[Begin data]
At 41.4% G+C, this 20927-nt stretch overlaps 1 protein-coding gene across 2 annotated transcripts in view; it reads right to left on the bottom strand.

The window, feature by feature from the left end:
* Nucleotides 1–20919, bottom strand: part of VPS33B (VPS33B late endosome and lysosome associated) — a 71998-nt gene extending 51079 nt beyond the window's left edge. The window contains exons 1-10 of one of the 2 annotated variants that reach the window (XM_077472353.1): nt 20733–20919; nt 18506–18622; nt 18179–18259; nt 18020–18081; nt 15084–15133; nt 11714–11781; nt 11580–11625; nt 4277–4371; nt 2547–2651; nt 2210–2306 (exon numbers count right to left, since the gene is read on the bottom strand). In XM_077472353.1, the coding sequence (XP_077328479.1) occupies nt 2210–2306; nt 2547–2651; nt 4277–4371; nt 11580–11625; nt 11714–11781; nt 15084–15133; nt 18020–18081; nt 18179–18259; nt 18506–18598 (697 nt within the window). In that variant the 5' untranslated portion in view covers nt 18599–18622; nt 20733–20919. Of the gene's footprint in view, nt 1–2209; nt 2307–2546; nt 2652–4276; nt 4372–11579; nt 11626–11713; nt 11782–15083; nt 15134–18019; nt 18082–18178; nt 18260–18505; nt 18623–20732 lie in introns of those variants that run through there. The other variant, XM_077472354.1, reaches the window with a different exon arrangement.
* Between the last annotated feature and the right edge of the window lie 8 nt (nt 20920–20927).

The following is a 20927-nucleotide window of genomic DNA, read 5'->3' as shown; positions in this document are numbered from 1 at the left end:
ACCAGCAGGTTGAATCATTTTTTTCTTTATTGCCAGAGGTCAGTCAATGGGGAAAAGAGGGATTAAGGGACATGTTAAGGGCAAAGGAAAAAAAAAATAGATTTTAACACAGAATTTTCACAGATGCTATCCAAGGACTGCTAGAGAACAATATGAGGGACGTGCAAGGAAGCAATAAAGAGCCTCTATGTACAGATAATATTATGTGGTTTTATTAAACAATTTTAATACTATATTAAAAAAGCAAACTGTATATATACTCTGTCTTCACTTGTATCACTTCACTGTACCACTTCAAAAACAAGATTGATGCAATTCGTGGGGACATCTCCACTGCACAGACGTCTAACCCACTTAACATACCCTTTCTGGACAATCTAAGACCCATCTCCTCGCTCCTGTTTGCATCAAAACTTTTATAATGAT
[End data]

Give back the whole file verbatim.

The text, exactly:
At 41.4% G+C, this 20927-nt stretch overlaps 1 protein-coding gene across 2 annotated transcripts in view; it reads right to left on the bottom strand.

The window, feature by feature from the left end:
* Nucleotides 1–20919, bottom strand: part of VPS33B (VPS33B late endosome and lysosome associated) — a 71998-nt gene extending 51079 nt beyond the window's left edge. The window contains exons 1-10 of one of the 2 annotated variants that reach the window (XM_077472353.1): nt 20733–20919; nt 18506–18622; nt 18179–18259; nt 18020–18081; nt 15084–15133; nt 11714–11781; nt 11580–11625; nt 4277–4371; nt 2547–2651; nt 2210–2306 (exon numbers count right to left, since the gene is read on the bottom strand). In XM_077472353.1, the coding sequence (XP_077328479.1) occupies nt 2210–2306; nt 2547–2651; nt 4277–4371; nt 11580–11625; nt 11714–11781; nt 15084–15133; nt 18020–18081; nt 18179–18259; nt 18506–18598 (697 nt within the window). In that variant the 5' untranslated portion in view covers nt 18599–18622; nt 20733–20919. Of the gene's footprint in view, nt 1–2209; nt 2307–2546; nt 2652–4276; nt 4372–11579; nt 11626–11713; nt 11782–15083; nt 15134–18019; nt 18082–18178; nt 18260–18505; nt 18623–20732 lie in introns of those variants that run through there. The other variant, XM_077472354.1, reaches the window with a different exon arrangement.
* Between the last annotated feature and the right edge of the window lie 8 nt (nt 20920–20927).

The following is a 20927-nucleotide window of genomic DNA, read 5'->3' as shown; positions in this document are numbered from 1 at the left end:
ACCAGCAGGTTGAATCATTTTTTTCTTTATTGCCAGAGGTCAGTCAATGGGGAAAAGAGGGATTAAGGGACATGTTAAGGGCAAAGGAAAAAAAAAATAGATTTTAACACAGAATTTTCACAGATGCTATCCAAGGACTGCTAGAGAACAATATGAGGGACGTGCAAGGAAGCAATAAAGAGCCTCTATGTACAGATAATATTATGTGGTTTTATTAAACAATTTTAATACTATATTAAAAAAGCAAACTGTATATATACTCTGTCTTCACTTGTATCACTTCACTGTACCACTTCAAAAACAAGATTGATGCAATTCGTGGGGACATCTCCACTGCACAGACGTCTAACCCACTTAACATACCCTTTCTGGACAATCTAAGACCCATCTCCTCGCTCCTGTTTGCATCAAAACTTTTATAATGAT